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Alexa / ChatGPT story-telling skill

Alexa / ChatGPT story-telling skill
August 8, 2023 Archie Pullan

The innovation team recently took on a project to create a custom skill for Alexa. The idea behind it was to use ChatGPT to create a story based on a user’s prompt spoken to it by an Alexa. Deploying this at careers fairs or similar events would provide a good conversation starter. 

Alexa is Amazon’s digital assistant platform. It uses functions called “skills” to help the user in their daily life. Examples of skills could include a timer, asking about the weather, asking about recipes or reading messages that have been received. The innovation team wanted to see what it would be like to create a skill that would tell the user a unique story based on an idea that the user has such as “a futuristic lord of the rings” or similar. To this extent we knew that we were going to use ChatGPT for the story generation. 

For the text generation we decided upon using ChatGPT. ChatGPT is a Large Language Model (LLM) created by OpenAI that can generate text based on user inputs known as prompts. The power and versatility in ChatGPT are that a prompt doesn’t have to be refined to any one category, it can be asking a question, having a conversation, asking it about a story etc. This meant that we could use it out of the box to generate our stories. We only had to tweak how long the stories were and the model which we are using when sending our request. Luckily OpenAI has a RESTful API we can call to fulfill our needs. The model which we are using is gpt-3.5-turbo which is OpenAI’s cost efficient model. We found that the stories generated were of sufficient creativity and the response came back fast enough to not time-out Alexa. The cost aspect of using this model was sufficient for our needs as well, in all our testing over a month we did not exceed $0.10 in token used for generating our stories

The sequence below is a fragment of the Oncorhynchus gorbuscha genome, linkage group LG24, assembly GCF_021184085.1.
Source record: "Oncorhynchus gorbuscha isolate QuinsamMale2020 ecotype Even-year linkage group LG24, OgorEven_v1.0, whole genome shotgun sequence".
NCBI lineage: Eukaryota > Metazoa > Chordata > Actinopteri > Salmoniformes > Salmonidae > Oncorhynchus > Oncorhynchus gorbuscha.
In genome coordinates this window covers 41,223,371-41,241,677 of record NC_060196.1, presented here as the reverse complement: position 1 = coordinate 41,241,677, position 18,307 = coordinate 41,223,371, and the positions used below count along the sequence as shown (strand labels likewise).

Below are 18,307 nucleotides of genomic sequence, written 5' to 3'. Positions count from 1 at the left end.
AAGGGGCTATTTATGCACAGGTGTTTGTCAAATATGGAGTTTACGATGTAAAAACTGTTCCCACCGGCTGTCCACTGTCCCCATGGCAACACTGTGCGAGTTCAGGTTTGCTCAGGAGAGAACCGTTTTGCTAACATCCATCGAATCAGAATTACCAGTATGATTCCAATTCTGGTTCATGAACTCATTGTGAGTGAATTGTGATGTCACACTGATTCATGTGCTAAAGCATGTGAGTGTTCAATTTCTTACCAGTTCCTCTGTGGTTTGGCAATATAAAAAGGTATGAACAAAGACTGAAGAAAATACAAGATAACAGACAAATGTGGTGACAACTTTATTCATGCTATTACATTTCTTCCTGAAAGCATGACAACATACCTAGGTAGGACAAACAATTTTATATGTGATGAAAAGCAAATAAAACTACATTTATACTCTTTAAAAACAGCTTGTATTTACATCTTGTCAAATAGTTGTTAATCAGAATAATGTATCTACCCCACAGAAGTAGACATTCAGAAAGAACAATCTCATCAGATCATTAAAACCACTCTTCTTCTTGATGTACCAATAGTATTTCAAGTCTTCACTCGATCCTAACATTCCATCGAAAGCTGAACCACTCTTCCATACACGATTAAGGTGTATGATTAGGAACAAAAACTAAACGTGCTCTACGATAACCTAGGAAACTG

For our custom skill we used Python. Amazon provides an SDK for Alexa called the ASK-SDK (Alexa skills kit SDK) to provide a development platform for Alexa skills. Alexa works on functions called intents. There are mandatory intents that are Alexa default that must be implemented, these are used to launch, provide help to the user, be called when an exception is raised and to fall back to when the request from the user isn’t recognized. Once these are implemented, we worked on implementing our custom intents. 

To trigger our intents, we need to define phrases in what is called our interaction model. The interaction model refers to how our users will interact with our skill mainly pertaining to what phrases they will say to Alexa.  

Once our interaction model was finished and the code was running, we just needed to host the Python code on an AWS Lambda and the Alexa side of the project was complete. 

To handle our requests to the API we wrote a microservice in Golang that was hosted on the Google Cloud Platform (GCP). Whilst this wasn’t as efficient as making the request in the Python code this did enable us to increase knowledge within our organization, a key part of the innovation team’s mission. 

We used the Cloud Run service on GCP to run a containerized version of our RESTful Golang code, exposing it across the internet, enabling us to write requests to it in our python code

So did it work?


This project provided some interesting learning opportunities both for the developer and the company. Being able to understand some of the functionality provided by the ChatGPT platform and working with Alexa provided insight into how to develop systems for use with voice interfaces. It has also raised questions around how ChatGPT should be used which has sparked interesting discussion.